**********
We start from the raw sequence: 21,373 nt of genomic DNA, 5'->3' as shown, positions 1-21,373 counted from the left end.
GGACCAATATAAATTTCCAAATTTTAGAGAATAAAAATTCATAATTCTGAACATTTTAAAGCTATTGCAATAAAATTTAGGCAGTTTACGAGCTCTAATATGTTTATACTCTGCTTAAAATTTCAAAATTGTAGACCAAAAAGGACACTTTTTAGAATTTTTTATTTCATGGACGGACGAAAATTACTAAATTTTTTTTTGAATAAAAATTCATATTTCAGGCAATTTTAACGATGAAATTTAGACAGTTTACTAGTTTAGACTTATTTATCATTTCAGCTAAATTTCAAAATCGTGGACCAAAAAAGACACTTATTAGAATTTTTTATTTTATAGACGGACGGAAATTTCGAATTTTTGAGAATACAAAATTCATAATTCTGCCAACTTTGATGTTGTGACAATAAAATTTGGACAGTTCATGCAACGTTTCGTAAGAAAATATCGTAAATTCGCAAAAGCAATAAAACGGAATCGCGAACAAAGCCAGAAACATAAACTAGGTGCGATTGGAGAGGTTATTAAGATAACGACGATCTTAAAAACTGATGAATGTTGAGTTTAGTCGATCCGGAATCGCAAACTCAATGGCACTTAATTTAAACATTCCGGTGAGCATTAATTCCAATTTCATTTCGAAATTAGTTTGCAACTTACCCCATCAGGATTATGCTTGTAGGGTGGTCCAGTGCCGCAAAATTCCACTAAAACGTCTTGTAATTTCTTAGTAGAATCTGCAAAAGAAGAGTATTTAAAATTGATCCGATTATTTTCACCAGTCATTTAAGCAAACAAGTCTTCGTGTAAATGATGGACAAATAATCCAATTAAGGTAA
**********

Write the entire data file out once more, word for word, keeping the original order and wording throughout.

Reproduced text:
We start from the raw sequence: 21,373 nt of genomic DNA, 5'->3' as shown, positions 1-21,373 counted from the left end.
GGACCAATATAAATTTCCAAATTTTAGAGAATAAAAATTCATAATTCTGAACATTTTAAAGCTATTGCAATAAAATTTAGGCAGTTTACGAGCTCTAATATGTTTATACTCTGCTTAAAATTTCAAAATTGTAGACCAAAAAGGACACTTTTTAGAATTTTTTATTTCATGGACGGACGAAAATTACTAAATTTTTTTTTGAATAAAAATTCATATTTCAGGCAATTTTAACGATGAAATTTAGACAGTTTACTAGTTTAGACTTATTTATCATTTCAGCTAAATTTCAAAATCGTGGACCAAAAAAGACACTTATTAGAATTTTTTATTTTATAGACGGACGGAAATTTCGAATTTTTGAGAATACAAAATTCATAATTCTGCCAACTTTGATGTTGTGACAATAAAATTTGGACAGTTCATGCAACGTTTCGTAAGAAAATATCGTAAATTCGCAAAAGCAATAAAACGGAATCGCGAACAAAGCCAGAAACATAAACTAGGTGCGATTGGAGAGGTTATTAAGATAACGACGATCTTAAAAACTGATGAATGTTGAGTTTAGTCGATCCGGAATCGCAAACTCAATGGCACTTAATTTAAACATTCCGGTGAGCATTAATTCCAATTTCATTTCGAAATTAGTTTGCAACTTACCCCATCAGGATTATGCTTGTAGGGTGGTCCAGTGCCGCAAAATTCCACTAAAACGTCTTGTAATTTCTTAGTAGAATCTGCAAAAGAAGAGTATTTAAAATTGATCCGATTATTTTCACCAGTCATTTAAGCAAACAAGTCTTCGTGTAAATGATGGACAAATAATCCAATTAAGGTAA